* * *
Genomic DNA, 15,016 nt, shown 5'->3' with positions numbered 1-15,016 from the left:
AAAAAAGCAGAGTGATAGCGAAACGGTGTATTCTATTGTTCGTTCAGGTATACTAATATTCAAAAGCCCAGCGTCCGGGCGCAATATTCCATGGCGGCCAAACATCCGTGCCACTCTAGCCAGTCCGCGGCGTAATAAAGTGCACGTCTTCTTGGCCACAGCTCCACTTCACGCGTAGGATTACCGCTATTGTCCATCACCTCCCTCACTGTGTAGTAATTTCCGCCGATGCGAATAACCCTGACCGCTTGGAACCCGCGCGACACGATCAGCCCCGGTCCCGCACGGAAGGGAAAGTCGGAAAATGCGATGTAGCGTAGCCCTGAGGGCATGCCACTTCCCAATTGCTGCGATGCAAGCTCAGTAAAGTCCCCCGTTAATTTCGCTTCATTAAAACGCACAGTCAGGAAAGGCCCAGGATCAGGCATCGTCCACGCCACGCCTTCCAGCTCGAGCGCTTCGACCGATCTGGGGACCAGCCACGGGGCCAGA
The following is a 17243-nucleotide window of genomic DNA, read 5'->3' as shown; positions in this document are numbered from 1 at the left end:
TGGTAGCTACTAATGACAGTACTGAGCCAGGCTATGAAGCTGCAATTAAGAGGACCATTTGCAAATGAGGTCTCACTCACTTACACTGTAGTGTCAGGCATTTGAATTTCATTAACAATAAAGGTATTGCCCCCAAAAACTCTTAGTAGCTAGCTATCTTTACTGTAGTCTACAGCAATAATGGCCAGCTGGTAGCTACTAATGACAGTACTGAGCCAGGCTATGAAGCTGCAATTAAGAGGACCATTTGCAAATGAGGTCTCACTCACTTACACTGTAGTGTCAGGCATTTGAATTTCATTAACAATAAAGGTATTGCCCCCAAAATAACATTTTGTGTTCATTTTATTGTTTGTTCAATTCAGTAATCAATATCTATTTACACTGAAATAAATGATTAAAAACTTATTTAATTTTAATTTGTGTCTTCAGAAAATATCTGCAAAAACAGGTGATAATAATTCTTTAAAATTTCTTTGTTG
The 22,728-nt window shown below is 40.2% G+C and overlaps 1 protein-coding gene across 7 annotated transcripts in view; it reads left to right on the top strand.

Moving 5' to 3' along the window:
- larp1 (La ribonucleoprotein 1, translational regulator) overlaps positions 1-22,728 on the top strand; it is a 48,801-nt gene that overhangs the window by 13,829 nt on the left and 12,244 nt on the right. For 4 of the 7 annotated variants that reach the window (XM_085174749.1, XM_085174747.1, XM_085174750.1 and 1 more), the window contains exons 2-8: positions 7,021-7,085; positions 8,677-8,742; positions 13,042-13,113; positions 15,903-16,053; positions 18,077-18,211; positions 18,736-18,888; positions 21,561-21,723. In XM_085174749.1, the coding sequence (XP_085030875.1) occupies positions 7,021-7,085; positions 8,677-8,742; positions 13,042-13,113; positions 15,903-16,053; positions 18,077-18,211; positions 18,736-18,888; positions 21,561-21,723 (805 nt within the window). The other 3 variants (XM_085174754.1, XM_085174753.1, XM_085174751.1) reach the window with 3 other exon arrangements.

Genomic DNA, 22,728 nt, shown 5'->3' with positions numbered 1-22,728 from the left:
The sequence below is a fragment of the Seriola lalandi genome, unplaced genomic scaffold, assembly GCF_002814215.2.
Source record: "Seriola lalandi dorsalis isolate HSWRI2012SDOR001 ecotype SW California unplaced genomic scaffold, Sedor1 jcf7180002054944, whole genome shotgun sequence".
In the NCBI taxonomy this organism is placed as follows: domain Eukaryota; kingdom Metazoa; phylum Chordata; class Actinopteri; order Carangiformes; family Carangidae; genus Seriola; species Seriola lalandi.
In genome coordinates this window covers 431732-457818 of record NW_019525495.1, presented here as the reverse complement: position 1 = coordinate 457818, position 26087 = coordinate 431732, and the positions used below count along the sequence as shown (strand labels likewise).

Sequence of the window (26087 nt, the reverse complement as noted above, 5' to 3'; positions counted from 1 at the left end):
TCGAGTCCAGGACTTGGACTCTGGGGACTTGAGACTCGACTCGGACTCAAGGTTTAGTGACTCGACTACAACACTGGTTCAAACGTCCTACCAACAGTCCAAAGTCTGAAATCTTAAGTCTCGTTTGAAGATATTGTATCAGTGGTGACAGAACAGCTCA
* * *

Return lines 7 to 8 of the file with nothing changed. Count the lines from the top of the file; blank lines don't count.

- larp1 (La ribonucleoprotein 1, translational regulator) overlaps positions 1-22,728 on the top strand; it is a 48,801-nt gene that overhangs the window by 13,829 nt on the left and 12,244 nt on the right. For 4 of the 7 annotated variants that reach the window (XM_085174749.1, XM_085174747.1, XM_085174750.1 and 1 more), the window contains exons 2-8: positions 7,021-7,085; positions 8,677-8,742; positions 13,042-13,113; positions 15,903-16,053; positions 18,077-18,211; positions 18,736-18,888; positions 21,561-21,723. In XM_085174749.1, the coding sequence (XP_085030875.1) occupies positions 7,021-7,085; positions 8,677-8,742; positions 13,042-13,113; positions 15,903-16,053; positions 18,077-18,211; positions 18,736-18,888; positions 21,561-21,723 (805 nt within the window). The other 3 variants (XM_085174754.1, XM_085174753.1, XM_085174751.1) reach the window with 3 other exon arrangements.

Genomic DNA, 22,728 nt, shown 5'->3' with positions numbered 1-22,728 from the left: